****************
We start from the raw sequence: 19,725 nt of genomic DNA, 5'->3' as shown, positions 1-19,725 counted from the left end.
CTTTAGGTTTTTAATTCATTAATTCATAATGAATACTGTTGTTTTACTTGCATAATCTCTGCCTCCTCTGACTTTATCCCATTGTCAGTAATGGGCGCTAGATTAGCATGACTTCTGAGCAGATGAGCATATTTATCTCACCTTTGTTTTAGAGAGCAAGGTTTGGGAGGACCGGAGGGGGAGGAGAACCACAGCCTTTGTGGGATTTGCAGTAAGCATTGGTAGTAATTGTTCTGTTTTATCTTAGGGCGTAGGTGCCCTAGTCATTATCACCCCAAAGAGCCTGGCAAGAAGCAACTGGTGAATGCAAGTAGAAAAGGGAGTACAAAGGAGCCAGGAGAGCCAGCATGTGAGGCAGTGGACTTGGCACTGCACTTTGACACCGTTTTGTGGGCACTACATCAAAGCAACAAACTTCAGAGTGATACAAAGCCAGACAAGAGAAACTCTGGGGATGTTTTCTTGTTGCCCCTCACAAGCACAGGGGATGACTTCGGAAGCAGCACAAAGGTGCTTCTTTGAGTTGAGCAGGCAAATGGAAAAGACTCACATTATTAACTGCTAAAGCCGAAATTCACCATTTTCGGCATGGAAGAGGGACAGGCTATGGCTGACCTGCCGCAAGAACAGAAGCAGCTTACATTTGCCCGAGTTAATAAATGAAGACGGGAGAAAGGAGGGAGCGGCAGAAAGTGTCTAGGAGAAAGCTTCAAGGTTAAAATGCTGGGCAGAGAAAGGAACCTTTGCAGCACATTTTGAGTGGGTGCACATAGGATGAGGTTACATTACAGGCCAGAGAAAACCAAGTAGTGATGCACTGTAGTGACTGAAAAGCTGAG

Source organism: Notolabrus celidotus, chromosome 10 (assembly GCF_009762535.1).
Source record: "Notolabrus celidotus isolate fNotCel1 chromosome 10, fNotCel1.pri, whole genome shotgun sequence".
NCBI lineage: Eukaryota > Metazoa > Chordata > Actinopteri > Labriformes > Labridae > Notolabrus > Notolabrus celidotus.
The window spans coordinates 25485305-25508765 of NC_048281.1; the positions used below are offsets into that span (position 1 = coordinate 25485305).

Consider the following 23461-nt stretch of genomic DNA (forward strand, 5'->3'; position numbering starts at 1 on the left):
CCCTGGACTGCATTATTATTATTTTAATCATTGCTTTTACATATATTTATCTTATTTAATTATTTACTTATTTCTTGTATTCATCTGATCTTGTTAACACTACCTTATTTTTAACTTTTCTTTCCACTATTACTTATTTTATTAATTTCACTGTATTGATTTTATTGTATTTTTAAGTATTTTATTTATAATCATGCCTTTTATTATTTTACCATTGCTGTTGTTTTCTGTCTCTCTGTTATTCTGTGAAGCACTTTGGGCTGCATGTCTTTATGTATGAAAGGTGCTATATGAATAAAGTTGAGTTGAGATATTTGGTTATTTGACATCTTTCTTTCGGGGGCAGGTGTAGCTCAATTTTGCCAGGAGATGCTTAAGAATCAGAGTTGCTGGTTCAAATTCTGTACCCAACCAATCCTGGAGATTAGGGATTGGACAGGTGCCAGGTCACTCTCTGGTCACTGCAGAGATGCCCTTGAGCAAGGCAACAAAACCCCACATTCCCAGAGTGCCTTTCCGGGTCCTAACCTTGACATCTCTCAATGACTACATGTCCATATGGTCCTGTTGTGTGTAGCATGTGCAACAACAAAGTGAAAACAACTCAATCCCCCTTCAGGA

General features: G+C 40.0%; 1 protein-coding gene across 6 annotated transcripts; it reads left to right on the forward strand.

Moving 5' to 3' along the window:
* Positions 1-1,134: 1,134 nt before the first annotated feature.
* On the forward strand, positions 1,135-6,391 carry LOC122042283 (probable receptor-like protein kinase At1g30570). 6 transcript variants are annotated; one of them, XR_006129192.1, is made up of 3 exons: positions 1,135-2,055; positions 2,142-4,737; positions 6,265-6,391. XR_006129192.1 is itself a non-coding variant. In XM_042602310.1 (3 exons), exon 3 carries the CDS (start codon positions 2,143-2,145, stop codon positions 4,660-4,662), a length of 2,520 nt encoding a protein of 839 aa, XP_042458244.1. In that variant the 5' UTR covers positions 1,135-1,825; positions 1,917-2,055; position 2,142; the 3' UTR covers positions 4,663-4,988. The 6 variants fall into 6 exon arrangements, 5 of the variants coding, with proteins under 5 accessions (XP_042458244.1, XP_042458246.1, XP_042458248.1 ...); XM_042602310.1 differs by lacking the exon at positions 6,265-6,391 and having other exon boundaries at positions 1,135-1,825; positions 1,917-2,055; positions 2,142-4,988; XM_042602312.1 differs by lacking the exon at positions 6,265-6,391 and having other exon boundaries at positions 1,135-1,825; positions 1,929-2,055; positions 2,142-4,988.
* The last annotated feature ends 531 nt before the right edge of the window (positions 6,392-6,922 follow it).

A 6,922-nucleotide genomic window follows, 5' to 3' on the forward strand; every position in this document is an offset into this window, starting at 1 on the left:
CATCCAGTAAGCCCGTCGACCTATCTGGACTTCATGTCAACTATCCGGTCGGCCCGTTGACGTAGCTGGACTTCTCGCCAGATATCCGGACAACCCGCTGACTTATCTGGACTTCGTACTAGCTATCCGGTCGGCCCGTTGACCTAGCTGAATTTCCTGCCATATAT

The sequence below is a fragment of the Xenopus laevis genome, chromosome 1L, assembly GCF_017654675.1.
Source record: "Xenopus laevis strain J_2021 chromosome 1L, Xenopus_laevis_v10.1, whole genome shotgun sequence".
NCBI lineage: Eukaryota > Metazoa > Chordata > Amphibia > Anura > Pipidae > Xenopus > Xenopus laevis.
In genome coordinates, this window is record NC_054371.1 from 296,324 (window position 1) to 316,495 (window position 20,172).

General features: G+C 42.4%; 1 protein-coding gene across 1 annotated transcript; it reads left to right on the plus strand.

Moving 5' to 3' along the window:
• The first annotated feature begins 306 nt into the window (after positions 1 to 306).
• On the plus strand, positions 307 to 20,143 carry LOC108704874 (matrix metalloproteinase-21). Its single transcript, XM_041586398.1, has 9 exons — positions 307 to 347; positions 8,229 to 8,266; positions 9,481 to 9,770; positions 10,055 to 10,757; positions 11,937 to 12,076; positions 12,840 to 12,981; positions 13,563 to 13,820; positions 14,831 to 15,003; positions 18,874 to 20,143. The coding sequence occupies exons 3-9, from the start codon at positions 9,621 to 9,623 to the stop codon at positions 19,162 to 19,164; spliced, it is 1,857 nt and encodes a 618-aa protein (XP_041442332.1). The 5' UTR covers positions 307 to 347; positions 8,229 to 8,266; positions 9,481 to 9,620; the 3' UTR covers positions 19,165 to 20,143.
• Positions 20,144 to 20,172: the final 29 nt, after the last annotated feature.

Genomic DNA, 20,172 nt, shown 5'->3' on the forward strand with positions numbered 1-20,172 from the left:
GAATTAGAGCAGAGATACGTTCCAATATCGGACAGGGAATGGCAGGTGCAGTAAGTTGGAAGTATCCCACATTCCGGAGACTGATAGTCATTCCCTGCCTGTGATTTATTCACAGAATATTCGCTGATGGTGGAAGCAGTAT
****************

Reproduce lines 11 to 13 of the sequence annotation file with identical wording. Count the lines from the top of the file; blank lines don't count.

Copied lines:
* Positions 1-1,134: 1,134 nt before the first annotated feature.
* On the forward strand, positions 1,135-6,391 carry LOC122042283 (probable receptor-like protein kinase At1g30570). 6 transcript variants are annotated; one of them, XR_006129192.1, is made up of 3 exons: positions 1,135-2,055; positions 2,142-4,737; positions 6,265-6,391. XR_006129192.1 is itself a non-coding variant. In XM_042602310.1 (3 exons), exon 3 carries the CDS (start codon positions 2,143-2,145, stop codon positions 4,660-4,662), a length of 2,520 nt encoding a protein of 839 aa, XP_042458244.1. In that variant the 5' UTR covers positions 1,135-1,825; positions 1,917-2,055; position 2,142; the 3' UTR covers positions 4,663-4,988. The 6 variants fall into 6 exon arrangements, 5 of the variants coding, with proteins under 5 accessions (XP_042458244.1, XP_042458246.1, XP_042458248.1 ...); XM_042602310.1 differs by lacking the exon at positions 6,265-6,391 and having other exon boundaries at positions 1,135-1,825; positions 1,917-2,055; positions 2,142-4,988; XM_042602312.1 differs by lacking the exon at positions 6,265-6,391 and having other exon boundaries at positions 1,135-1,825; positions 1,929-2,055; positions 2,142-4,988.
* The last annotated feature ends 531 nt before the right edge of the window (positions 6,392-6,922 follow it).